"...a common field is a field of honor forever."
Surely there are scant sights more beautiful than a blue-sky September day in the mountains of rural Pennsylvania when land and sky connect in perfect majesty. Yesterday was such a day for us, traveling westward through farmlands and over mountain ridges. We paused at Shawnee State Park to eat lunch overlooking a still lake reflecting a cloud-dotted heaven. By early afternoon, we arrived at the destination of this pilgrimage--Shanksville, Pennsylvania and the National Park established there in commemoration of the crash of Flight 93.
It is impossible to visit this site without interacting with the landscape and countryside, a profoundly moving aspect of this memorial inherent in its intention. One enters this National Park and drives for three miles through fields of wildflowers and young groves of trees before entering the crash site area. That meandering drive of unfolding vistas quiets the mind and prepares the heart for the emotional experience of interacting with the memorial at the crash site.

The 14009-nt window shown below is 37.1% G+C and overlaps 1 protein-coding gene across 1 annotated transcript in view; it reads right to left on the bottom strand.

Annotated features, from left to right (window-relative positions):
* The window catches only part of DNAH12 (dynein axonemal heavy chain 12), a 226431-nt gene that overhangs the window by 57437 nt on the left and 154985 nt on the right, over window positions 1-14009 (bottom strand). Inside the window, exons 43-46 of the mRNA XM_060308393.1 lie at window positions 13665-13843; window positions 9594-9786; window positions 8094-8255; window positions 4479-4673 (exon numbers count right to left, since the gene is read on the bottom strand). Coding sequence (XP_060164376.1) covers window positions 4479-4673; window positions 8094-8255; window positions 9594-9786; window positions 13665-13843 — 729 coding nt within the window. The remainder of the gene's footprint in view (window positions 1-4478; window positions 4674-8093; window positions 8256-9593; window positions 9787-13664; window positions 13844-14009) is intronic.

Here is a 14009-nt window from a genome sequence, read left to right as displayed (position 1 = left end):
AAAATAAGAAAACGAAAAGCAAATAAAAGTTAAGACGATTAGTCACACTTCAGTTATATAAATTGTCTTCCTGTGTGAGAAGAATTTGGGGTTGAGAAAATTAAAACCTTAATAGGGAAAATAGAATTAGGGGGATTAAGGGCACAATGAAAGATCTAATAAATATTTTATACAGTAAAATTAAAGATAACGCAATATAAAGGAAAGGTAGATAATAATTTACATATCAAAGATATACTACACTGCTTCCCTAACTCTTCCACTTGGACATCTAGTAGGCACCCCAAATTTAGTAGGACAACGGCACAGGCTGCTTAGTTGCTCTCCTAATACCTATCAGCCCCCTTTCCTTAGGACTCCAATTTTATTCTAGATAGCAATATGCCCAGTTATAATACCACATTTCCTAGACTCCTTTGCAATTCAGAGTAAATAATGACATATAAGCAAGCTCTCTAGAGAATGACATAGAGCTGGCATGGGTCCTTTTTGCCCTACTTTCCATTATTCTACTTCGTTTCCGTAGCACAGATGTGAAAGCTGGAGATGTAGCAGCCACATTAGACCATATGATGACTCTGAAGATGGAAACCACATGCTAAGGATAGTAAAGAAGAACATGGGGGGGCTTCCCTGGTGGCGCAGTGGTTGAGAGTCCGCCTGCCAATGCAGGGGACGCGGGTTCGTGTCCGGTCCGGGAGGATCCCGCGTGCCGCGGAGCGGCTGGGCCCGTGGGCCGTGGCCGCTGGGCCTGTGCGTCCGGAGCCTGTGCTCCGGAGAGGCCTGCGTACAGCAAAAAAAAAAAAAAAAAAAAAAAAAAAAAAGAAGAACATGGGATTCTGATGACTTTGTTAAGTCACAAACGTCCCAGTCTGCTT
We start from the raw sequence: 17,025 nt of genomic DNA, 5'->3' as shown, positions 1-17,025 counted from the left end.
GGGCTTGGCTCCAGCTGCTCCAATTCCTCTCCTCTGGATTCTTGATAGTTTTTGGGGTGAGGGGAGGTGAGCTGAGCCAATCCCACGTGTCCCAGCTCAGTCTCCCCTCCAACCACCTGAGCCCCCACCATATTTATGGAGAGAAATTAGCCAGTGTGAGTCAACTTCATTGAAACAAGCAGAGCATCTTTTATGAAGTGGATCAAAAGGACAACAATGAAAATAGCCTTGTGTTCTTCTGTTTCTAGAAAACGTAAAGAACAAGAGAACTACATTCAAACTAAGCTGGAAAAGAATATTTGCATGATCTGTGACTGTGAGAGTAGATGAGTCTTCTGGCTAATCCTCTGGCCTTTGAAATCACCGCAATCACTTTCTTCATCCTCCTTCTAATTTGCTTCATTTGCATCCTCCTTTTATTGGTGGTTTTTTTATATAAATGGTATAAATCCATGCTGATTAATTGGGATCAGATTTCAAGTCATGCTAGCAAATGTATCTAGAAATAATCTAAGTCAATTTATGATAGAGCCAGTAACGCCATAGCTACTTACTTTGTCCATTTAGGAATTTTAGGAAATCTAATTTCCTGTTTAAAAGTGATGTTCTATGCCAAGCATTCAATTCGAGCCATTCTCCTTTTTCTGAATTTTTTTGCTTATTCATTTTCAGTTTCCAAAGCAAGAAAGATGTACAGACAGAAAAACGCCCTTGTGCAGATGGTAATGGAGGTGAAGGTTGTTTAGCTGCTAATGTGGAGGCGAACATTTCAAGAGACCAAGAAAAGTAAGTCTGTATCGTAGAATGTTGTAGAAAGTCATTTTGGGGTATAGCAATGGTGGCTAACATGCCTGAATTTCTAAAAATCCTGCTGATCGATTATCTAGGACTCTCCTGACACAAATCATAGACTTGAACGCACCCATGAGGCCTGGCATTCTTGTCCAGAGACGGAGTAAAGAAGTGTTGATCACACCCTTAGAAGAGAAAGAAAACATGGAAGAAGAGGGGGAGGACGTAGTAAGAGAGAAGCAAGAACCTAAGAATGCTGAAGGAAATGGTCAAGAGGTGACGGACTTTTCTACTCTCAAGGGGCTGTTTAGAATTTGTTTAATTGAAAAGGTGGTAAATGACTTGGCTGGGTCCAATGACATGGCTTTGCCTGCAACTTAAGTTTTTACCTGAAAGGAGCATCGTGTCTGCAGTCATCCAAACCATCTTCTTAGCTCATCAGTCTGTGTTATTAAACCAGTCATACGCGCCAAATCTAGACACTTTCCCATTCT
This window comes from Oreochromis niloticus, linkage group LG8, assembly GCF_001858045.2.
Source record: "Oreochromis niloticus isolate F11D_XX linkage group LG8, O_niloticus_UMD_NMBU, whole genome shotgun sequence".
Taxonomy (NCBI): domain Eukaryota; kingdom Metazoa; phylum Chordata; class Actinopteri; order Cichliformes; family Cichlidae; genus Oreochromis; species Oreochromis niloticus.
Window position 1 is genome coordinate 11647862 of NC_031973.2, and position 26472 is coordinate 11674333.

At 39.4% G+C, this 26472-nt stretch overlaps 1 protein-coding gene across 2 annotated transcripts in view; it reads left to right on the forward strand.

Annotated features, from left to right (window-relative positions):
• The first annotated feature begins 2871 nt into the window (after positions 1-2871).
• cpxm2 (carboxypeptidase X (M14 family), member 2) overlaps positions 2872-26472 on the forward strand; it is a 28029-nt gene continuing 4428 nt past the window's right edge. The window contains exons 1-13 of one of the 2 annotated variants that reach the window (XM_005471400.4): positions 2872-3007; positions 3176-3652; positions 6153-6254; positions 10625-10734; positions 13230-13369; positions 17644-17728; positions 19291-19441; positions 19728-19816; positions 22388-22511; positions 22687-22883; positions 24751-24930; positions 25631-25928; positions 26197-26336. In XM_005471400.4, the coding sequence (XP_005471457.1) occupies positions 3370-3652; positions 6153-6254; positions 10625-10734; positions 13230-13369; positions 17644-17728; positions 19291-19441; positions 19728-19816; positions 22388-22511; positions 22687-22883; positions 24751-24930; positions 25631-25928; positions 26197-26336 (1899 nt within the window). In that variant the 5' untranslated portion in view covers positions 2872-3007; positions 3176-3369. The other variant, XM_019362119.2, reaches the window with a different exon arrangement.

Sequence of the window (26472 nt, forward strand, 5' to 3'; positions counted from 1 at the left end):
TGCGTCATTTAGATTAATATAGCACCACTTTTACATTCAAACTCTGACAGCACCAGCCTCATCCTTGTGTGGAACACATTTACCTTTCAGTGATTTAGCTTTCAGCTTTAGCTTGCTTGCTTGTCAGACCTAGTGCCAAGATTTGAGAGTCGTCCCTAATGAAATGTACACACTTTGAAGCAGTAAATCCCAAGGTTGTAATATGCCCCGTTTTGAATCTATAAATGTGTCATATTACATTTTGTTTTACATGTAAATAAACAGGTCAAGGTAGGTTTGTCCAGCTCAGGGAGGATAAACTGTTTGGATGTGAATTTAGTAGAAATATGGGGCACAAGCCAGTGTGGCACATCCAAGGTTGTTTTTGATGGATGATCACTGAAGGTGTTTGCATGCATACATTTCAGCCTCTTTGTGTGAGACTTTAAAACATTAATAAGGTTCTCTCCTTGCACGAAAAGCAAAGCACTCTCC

A pathway of cut stones, walls of granite, seats for contemplation, and spots of reflection gently guide and create a footpath through memory. It is a place to stand, or sit, or pray, and..to remember.
Spontaneous memorializations indent the walls and underscore the names.
The crash site itself is walled off, except to families and select others. On the path from the wall of names, the direct sight line to the bolder marking the crash site is viewable through a gate roughly hewn from Pennsylvanian wood, symbolizing the monumental effort made by the passengers of the flight who attempted to gain control of the cockpit.
What artistry abides in the human spirit, bubbling up to create such memorial spaces which mark collective history yet elicit personal and individual responses. Such places truly are sacred and hallowed grounds.